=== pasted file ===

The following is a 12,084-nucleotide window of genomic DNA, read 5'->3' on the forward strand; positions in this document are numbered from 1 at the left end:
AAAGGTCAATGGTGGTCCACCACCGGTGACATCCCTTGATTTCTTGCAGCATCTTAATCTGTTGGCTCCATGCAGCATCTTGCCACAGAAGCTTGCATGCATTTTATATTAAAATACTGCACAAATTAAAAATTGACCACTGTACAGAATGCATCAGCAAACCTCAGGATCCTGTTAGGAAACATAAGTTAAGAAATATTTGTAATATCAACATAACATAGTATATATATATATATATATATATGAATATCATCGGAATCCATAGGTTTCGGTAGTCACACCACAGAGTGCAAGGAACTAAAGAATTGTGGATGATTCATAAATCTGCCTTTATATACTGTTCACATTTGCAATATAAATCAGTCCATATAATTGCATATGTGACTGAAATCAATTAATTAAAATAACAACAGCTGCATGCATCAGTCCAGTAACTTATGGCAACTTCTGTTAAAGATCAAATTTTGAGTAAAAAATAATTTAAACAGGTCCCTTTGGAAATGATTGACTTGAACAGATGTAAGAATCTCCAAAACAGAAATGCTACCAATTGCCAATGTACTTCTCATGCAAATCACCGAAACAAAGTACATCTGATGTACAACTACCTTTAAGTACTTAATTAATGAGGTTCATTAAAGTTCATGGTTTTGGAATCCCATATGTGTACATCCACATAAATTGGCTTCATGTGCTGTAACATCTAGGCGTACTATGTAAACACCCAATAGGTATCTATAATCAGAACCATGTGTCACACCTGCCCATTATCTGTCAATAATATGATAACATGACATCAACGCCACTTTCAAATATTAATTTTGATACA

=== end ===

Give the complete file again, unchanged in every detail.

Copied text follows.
The following is a 12,084-nucleotide window of genomic DNA, read 5'->3' on the forward strand; positions in this document are numbered from 1 at the left end:
AAAGGTCAATGGTGGTCCACCACCGGTGACATCCCTTGATTTCTTGCAGCATCTTAATCTGTTGGCTCCATGCAGCATCTTGCCACAGAAGCTTGCATGCATTTTATATTAAAATACTGCACAAATTAAAAATTGACCACTGTACAGAATGCATCAGCAAACCTCAGGATCCTGTTAGGAAACATAAGTTAAGAAATATTTGTAATATCAACATAACATAGTATATATATATATATATATATATGAATATCATCGGAATCCATAGGTTTCGGTAGTCACACCACAGAGTGCAAGGAACTAAAGAATTGTGGATGATTCATAAATCTGCCTTTATATACTGTTCACATTTGCAATATAAATCAGTCCATATAATTGCATATGTGACTGAAATCAATTAATTAAAATAACAACAGCTGCATGCATCAGTCCAGTAACTTATGGCAACTTCTGTTAAAGATCAAATTTTGAGTAAAAAATAATTTAAACAGGTCCCTTTGGAAATGATTGACTTGAACAGATGTAAGAATCTCCAAAACAGAAATGCTACCAATTGCCAATGTACTTCTCATGCAAATCACCGAAACAAAGTACATCTGATGTACAACTACCTTTAAGTACTTAATTAATGAGGTTCATTAAAGTTCATGGTTTTGGAATCCCATATGTGTACATCCACATAAATTGGCTTCATGTGCTGTAACATCTAGGCGTACTATGTAAACACCCAATAGGTATCTATAATCAGAACCATGTGTCACACCTGCCCATTATCTGTCAATAATATGATAACATGACATCAACGCCACTTTCAAATATTAATTTTGATACA